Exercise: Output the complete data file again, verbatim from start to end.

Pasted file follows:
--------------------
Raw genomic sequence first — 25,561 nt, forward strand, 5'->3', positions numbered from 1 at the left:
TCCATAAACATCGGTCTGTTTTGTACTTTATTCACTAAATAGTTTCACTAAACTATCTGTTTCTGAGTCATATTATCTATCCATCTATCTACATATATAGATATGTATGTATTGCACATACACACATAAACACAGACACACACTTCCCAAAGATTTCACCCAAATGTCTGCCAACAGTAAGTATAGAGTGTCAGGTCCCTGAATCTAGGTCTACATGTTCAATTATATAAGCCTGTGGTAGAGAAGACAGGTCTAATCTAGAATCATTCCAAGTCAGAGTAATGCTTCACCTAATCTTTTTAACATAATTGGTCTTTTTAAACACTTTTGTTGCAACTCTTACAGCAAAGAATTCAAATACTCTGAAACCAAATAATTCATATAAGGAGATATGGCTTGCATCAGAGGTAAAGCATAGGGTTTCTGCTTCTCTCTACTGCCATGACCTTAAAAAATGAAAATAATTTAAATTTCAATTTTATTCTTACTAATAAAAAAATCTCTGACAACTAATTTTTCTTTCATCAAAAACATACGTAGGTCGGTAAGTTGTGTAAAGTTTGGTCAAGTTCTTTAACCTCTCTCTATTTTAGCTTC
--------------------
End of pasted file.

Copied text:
Raw genomic sequence first — 25,561 nt, forward strand, 5'->3', positions numbered from 1 at the left:
TCCATAAACATCGGTCTGTTTTGTACTTTATTCACTAAATAGTTTCACTAAACTATCTGTTTCTGAGTCATATTATCTATCCATCTATCTACATATATAGATATGTATGTATTGCACATACACACATAAACACAGACACACACTTCCCAAAGATTTCACCCAAATGTCTGCCAACAGTAAGTATAGAGTGTCAGGTCCCTGAATCTAGGTCTACATGTTCAATTATATAAGCCTGTGGTAGAGAAGACAGGTCTAATCTAGAATCATTCCAAGTCAGAGTAATGCTTCACCTAATCTTTTTAACATAATTGGTCTTTTTAAACACTTTTGTTGCAACTCTTACAGCAAAGAATTCAAATACTCTGAAACCAAATAATTCATATAAGGAGATATGGCTTGCATCAGAGGTAAAGCATAGGGTTTCTGCTTCTCTCTACTGCCATGACCTTAAAAAATGAAAATAATTTAAATTTCAATTTTATTCTTACTAATAAAAAAATCTCTGACAACTAATTTTTCTTTCATCAAAAACATACGTAGGTCGGTAAGTTGTGTAAAGTTTGGTCAAGTTCTTTAACCTCTCTCTATTTTAGCTTC